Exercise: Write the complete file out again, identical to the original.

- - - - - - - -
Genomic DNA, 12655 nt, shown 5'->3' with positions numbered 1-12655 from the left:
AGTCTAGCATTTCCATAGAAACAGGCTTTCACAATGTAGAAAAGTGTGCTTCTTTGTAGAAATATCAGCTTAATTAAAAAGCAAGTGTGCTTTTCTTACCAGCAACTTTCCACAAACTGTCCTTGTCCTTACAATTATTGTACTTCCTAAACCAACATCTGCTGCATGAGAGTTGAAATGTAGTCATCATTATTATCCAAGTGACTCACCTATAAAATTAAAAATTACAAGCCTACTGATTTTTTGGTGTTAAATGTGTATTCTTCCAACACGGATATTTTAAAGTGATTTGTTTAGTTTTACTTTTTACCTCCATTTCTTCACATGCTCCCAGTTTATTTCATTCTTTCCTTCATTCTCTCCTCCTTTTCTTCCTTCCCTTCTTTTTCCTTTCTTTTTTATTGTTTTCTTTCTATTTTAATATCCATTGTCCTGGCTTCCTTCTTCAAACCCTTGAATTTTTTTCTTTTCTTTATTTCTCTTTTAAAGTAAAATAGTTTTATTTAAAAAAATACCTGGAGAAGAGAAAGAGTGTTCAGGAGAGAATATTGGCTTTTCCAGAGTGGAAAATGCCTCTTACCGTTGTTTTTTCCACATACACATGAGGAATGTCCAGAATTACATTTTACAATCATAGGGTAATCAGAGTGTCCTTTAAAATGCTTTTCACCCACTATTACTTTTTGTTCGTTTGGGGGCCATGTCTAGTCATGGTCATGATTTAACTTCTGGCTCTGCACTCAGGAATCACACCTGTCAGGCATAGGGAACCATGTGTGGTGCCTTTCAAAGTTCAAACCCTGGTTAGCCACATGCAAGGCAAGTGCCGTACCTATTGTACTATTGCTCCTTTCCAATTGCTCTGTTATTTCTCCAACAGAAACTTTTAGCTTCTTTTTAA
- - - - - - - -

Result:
Genomic DNA, 12655 nt, shown 5'->3' with positions numbered 1-12655 from the left:
AGTCTAGCATTTCCATAGAAACAGGCTTTCACAATGTAGAAAAGTGTGCTTCTTTGTAGAAATATCAGCTTAATTAAAAAGCAAGTGTGCTTTTCTTACCAGCAACTTTCCACAAACTGTCCTTGTCCTTACAATTATTGTACTTCCTAAACCAACATCTGCTGCATGAGAGTTGAAATGTAGTCATCATTATTATCCAAGTGACTCACCTATAAAATTAAAAATTACAAGCCTACTGATTTTTTGGTGTTAAATGTGTATTCTTCCAACACGGATATTTTAAAGTGATTTGTTTAGTTTTACTTTTTACCTCCATTTCTTCACATGCTCCCAGTTTATTTCATTCTTTCCTTCATTCTCTCCTCCTTTTCTTCCTTCCCTTCTTTTTCCTTTCTTTTTTATTGTTTTCTTTCTATTTTAATATCCATTGTCCTGGCTTCCTTCTTCAAACCCTTGAATTTTTTTCTTTTCTTTATTTCTCTTTTAAAGTAAAATAGTTTTATTTAAAAAAATACCTGGAGAAGAGAAAGAGTGTTCAGGAGAGAATATTGGCTTTTCCAGAGTGGAAAATGCCTCTTACCGTTGTTTTTTCCACATACACATGAGGAATGTCCAGAATTACATTTTACAATCATAGGGTAATCAGAGTGTCCTTTAAAATGCTTTTCACCCACTATTACTTTTTGTTCGTTTGGGGGCCATGTCTAGTCATGGTCATGATTTAACTTCTGGCTCTGCACTCAGGAATCACACCTGTCAGGCATAGGGAACCATGTGTGGTGCCTTTCAAAGTTCAAACCCTGGTTAGCCACATGCAAGGCAAGTGCCGTACCTATTGTACTATTGCTCCTTTCCAATTGCTCTGTTATTTCTCCAACAGAAACTTTTAGCTTCTTTTTAA